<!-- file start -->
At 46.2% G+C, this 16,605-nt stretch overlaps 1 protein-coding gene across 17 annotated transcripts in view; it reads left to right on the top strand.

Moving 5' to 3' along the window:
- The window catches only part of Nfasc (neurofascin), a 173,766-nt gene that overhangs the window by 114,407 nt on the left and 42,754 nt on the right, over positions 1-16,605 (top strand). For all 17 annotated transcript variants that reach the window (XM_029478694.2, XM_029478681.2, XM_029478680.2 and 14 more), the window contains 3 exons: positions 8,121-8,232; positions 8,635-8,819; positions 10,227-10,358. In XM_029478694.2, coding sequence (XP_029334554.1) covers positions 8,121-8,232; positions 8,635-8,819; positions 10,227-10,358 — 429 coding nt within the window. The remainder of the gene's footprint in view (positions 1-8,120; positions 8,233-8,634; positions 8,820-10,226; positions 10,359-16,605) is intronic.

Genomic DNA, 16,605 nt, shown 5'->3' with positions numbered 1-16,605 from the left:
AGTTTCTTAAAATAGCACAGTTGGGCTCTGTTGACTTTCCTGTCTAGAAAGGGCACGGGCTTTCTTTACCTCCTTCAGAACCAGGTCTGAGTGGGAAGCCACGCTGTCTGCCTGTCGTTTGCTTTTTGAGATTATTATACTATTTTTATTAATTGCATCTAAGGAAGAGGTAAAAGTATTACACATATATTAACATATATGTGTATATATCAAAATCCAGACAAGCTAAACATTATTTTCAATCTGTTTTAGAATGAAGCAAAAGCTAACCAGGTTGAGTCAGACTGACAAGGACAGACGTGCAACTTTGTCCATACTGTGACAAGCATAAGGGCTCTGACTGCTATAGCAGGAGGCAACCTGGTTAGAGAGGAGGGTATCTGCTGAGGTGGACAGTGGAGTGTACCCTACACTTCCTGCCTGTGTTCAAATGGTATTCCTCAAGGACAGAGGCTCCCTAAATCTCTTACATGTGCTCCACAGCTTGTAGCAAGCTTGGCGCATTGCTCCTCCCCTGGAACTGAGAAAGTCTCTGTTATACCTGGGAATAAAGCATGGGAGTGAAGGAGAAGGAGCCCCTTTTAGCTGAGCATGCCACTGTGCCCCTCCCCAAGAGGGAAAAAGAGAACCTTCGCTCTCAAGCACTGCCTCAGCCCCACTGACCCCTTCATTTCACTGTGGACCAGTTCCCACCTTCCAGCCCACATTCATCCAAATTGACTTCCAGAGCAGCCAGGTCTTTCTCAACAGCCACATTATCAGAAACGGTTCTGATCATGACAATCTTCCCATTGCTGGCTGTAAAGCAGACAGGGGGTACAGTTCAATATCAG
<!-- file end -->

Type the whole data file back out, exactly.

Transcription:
At 46.2% G+C, this 16,605-nt stretch overlaps 1 protein-coding gene across 17 annotated transcripts in view; it reads left to right on the top strand.

Moving 5' to 3' along the window:
- The window catches only part of Nfasc (neurofascin), a 173,766-nt gene that overhangs the window by 114,407 nt on the left and 42,754 nt on the right, over positions 1-16,605 (top strand). For all 17 annotated transcript variants that reach the window (XM_029478694.2, XM_029478681.2, XM_029478680.2 and 14 more), the window contains 3 exons: positions 8,121-8,232; positions 8,635-8,819; positions 10,227-10,358. In XM_029478694.2, coding sequence (XP_029334554.1) covers positions 8,121-8,232; positions 8,635-8,819; positions 10,227-10,358 — 429 coding nt within the window. The remainder of the gene's footprint in view (positions 1-8,120; positions 8,233-8,634; positions 8,820-10,226; positions 10,359-16,605) is intronic.

Genomic DNA, 16,605 nt, shown 5'->3' with positions numbered 1-16,605 from the left:
AGTTTCTTAAAATAGCACAGTTGGGCTCTGTTGACTTTCCTGTCTAGAAAGGGCACGGGCTTTCTTTACCTCCTTCAGAACCAGGTCTGAGTGGGAAGCCACGCTGTCTGCCTGTCGTTTGCTTTTTGAGATTATTATACTATTTTTATTAATTGCATCTAAGGAAGAGGTAAAAGTATTACACATATATTAACATATATGTGTATATATCAAAATCCAGACAAGCTAAACATTATTTTCAATCTGTTTTAGAATGAAGCAAAAGCTAACCAGGTTGAGTCAGACTGACAAGGACAGACGTGCAACTTTGTCCATACTGTGACAAGCATAAGGGCTCTGACTGCTATAGCAGGAGGCAACCTGGTTAGAGAGGAGGGTATCTGCTGAGGTGGACAGTGGAGTGTACCCTACACTTCCTGCCTGTGTTCAAATGGTATTCCTCAAGGACAGAGGCTCCCTAAATCTCTTACATGTGCTCCACAGCTTGTAGCAAGCTTGGCGCATTGCTCCTCCCCTGGAACTGAGAAAGTCTCTGTTATACCTGGGAATAAAGCATGGGAGTGAAGGAGAAGGAGCCCCTTTTAGCTGAGCATGCCACTGTGCCCCTCCCCAAGAGGGAAAAAGAGAACCTTCGCTCTCAAGCACTGCCTCAGCCCCACTGACCCCTTCATTTCACTGTGGACCAGTTCCCACCTTCCAGCCCACATTCATCCAAATTGACTTCCAGAGCAGCCAGGTCTTTCTCAACAGCCACATTATCAGAAACGGTTCTGATCATGACAATCTTCCCATTGCTGGCTGTAAAGCAGACAGGGGGTACAGTTCAATATCAG